• Loading metrics

Low-intensity cognitive-behaviour therapy interventions for obsessive-compulsive disorder compared to waiting list for therapist-led cognitive-behaviour therapy: 3-arm randomised controlled trial of clinical effectiveness

Low-intensity cognitive-behaviour therapy interventions for obsessive-compulsive disorder compared to waiting list for therapist-led cognitive-behaviour therapy: 3-arm randomised controlled trial of clinical effectiveness

  • Karina Lovell, 
  • Peter Bower, 
  • Judith Gellatly, 
  • Sarah Byford, 
  • Penny Bee, 
  • Dean McMillan, 
  • Catherine Arundel, 
  • Simon Gilbody, 
  • Lina Gega, 
  • Gillian Hardy



Obsessive-compulsive disorder (OCD) is prevalent and without adequate treatment usually follows a chronic course. “High-intensity” cognitive-behaviour therapy (CBT) from a specialist therapist is current “best practice.” However, access is difficult because of limited numbers of therapists and because of the disabling effects of OCD symptoms. There is a potential role for “low-intensity” interventions as part of a stepped care model. Low-intensity interventions (written or web-based materials with limited therapist support) can be provided remotely, which has the potential to increase access. However, current evidence concerning low-intensity interventions is insufficient. We aimed to determine the clinical effectiveness of 2 forms of low-intensity CBT prior to high-intensity CBT, in adults meeting the Diagnostic and Statistical Manual of Mental Disorders, Fourth Edition (DSM-IV) criteria for OCD.

Methods and findings

This study was approved by the National Research Ethics Service Committee North West–Lancaster (reference number 11/NW/0276). All participants provided informed consent to take part in the trial. We conducted a 3-arm, multicentre randomised controlled trial in primary- and secondary-care United Kingdom mental health services. All patients were on a waiting list for therapist-led CBT (treatment as usual). Four hundred and seventy-three eligible patients were recruited and randomised. Patients had a median age of 33 years, and 60% were female. The majority were experiencing severe OCD. Patients received 1 of 2 low-intensity interventions: computerised CBT (cCBT; web-based CBT materials and limited telephone support) through “OCFighter” or guided self-help (written CBT materials with limited telephone or face-to-face support). Primary comparisons concerned OCD symptoms, measured using the Yale-Brown Obsessive Compulsive Scale–Observer-Rated (Y-BOCS-OR) at 3, 6, and 12 months. Secondary outcomes included health-related quality of life, depression, anxiety, and functioning. At 3 months, guided self-help demonstrated modest benefits over the waiting list in reducing OCD symptoms (adjusted mean difference = −1.91, 95% CI −3.27 to −0.55). These effects did not reach a prespecified level of “clinically significant benefit.” cCBT did not demonstrate significant benefit (adjusted mean difference = −0.71, 95% CI −2.12 to 0.70). At 12 months, neither guided self-help nor cCBT led to differences in OCD symptoms. Early access to low-intensity interventions led to significant reductions in uptake of high-intensity CBT over 12 months; 86% of the patients allocated to the waiting list for high-intensity CBT started treatment by the end of the trial, compared to 62% in supported cCBT and 57% in guided self-help. These reductions did not compromise longer-term patient outcomes. Data suggested small differences in satisfaction at 3 months, with patients more satisfied with guided self-help than supported cCBT. A significant issue in the interpretation of the results concerns the level of access to high-intensity CBT before the primary outcome assessment.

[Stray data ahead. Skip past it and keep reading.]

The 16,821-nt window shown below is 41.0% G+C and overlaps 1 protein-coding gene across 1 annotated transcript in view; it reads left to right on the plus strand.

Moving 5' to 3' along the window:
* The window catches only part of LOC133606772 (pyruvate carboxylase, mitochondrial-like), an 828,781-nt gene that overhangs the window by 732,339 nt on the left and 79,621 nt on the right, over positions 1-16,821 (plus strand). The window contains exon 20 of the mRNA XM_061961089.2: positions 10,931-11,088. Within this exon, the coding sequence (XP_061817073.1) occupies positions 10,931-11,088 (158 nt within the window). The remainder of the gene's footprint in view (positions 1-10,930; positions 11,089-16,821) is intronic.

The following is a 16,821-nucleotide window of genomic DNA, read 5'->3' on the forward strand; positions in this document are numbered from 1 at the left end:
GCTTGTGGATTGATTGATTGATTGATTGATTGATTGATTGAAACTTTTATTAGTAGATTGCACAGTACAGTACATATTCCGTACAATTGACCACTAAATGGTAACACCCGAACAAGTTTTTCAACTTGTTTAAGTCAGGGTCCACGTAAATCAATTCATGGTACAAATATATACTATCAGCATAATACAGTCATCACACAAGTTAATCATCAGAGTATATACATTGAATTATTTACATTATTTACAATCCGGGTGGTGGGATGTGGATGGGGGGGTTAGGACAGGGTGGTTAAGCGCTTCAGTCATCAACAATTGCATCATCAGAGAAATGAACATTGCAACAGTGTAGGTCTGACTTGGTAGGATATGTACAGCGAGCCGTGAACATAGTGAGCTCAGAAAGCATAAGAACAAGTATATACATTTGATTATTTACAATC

We have demonstrated that providing low-intensity interventions does not lead to clinically significant benefits but may reduce uptake of therapist-led CBT.

Trial registration

International Standard Randomized Controlled Trial Number (ISRCTN) Registry ISRCTN73535163.

Author summary

Why was this study done?

  • Many people suffer from obsessive-compulsive disorder (OCD), and if they do not get treatment, it can be a long-term problem.
  • Although cognitive-behaviour therapy (CBT) with a therapist is effective, many people struggle to get access because of limited numbers of therapists.
  • Low-intensity versions of CBT (written or web-based materials with limited therapist support) may increase access to care, but evidence of their effectiveness is limited.

What did the researchers do and find?

  • We tested 2 low-intensity versions of CBT in a trial (guided self-help and supported computerised cognitive-behaviour therapy [cCBT]), testing their impact on patients with OCD when provided prior to CBT with a therapist.
  • Neither low-intensity version of CBT led to clinically significant benefits in patient outcomes.
  • Access to “low-intensity” interventions led to significant reductions in uptake of CBT with a therapist over 12 months.
  • More patients were satisfied with guided self-help than supported cCBT.

What do these findings mean?

  • Providing low-intensity interventions does not lead to clinically significant benefits but may reduce uptake of therapist-led CBT.